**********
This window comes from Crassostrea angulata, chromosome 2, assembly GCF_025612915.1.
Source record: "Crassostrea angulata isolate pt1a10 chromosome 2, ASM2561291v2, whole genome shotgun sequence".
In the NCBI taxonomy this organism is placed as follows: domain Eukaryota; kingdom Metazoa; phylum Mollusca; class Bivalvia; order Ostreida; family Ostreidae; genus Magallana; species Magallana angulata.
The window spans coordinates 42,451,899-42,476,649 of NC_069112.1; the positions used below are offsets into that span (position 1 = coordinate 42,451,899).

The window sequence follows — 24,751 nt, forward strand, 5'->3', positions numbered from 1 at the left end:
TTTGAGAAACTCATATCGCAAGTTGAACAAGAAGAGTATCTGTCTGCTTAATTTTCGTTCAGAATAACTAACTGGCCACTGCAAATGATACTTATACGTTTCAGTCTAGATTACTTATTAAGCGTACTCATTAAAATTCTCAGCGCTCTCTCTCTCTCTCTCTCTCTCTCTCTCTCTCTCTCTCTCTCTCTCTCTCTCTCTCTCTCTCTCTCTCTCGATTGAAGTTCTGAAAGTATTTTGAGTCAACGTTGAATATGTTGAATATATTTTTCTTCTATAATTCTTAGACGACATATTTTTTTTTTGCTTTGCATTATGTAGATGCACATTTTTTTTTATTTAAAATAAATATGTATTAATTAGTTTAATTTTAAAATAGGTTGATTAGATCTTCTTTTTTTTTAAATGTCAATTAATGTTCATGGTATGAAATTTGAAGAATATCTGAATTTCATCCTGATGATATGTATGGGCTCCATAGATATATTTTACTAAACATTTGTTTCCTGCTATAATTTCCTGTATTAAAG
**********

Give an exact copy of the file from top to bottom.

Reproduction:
This window comes from Crassostrea angulata, chromosome 2, assembly GCF_025612915.1.
Source record: "Crassostrea angulata isolate pt1a10 chromosome 2, ASM2561291v2, whole genome shotgun sequence".
In the NCBI taxonomy this organism is placed as follows: domain Eukaryota; kingdom Metazoa; phylum Mollusca; class Bivalvia; order Ostreida; family Ostreidae; genus Magallana; species Magallana angulata.
The window spans coordinates 42,451,899-42,476,649 of NC_069112.1; the positions used below are offsets into that span (position 1 = coordinate 42,451,899).

The window sequence follows — 24,751 nt, forward strand, 5'->3', positions numbered from 1 at the left end:
TTTGAGAAACTCATATCGCAAGTTGAACAAGAAGAGTATCTGTCTGCTTAATTTTCGTTCAGAATAACTAACTGGCCACTGCAAATGATACTTATACGTTTCAGTCTAGATTACTTATTAAGCGTACTCATTAAAATTCTCAGCGCTCTCTCTCTCTCTCTCTCTCTCTCTCTCTCTCTCTCTCTCTCTCTCTCTCTCTCTCTCTCTCTCTCTCTCGATTGAAGTTCTGAAAGTATTTTGAGTCAACGTTGAATATGTTGAATATATTTTTCTTCTATAATTCTTAGACGACATATTTTTTTTTTGCTTTGCATTATGTAGATGCACATTTTTTTTTATTTAAAATAAATATGTATTAATTAGTTTAATTTTAAAATAGGTTGATTAGATCTTCTTTTTTTTTAAATGTCAATTAATGTTCATGGTATGAAATTTGAAGAATATCTGAATTTCATCCTGATGATATGTATGGGCTCCATAGATATATTTTACTAAACATTTGTTTCCTGCTATAATTTCCTGTATTAAAG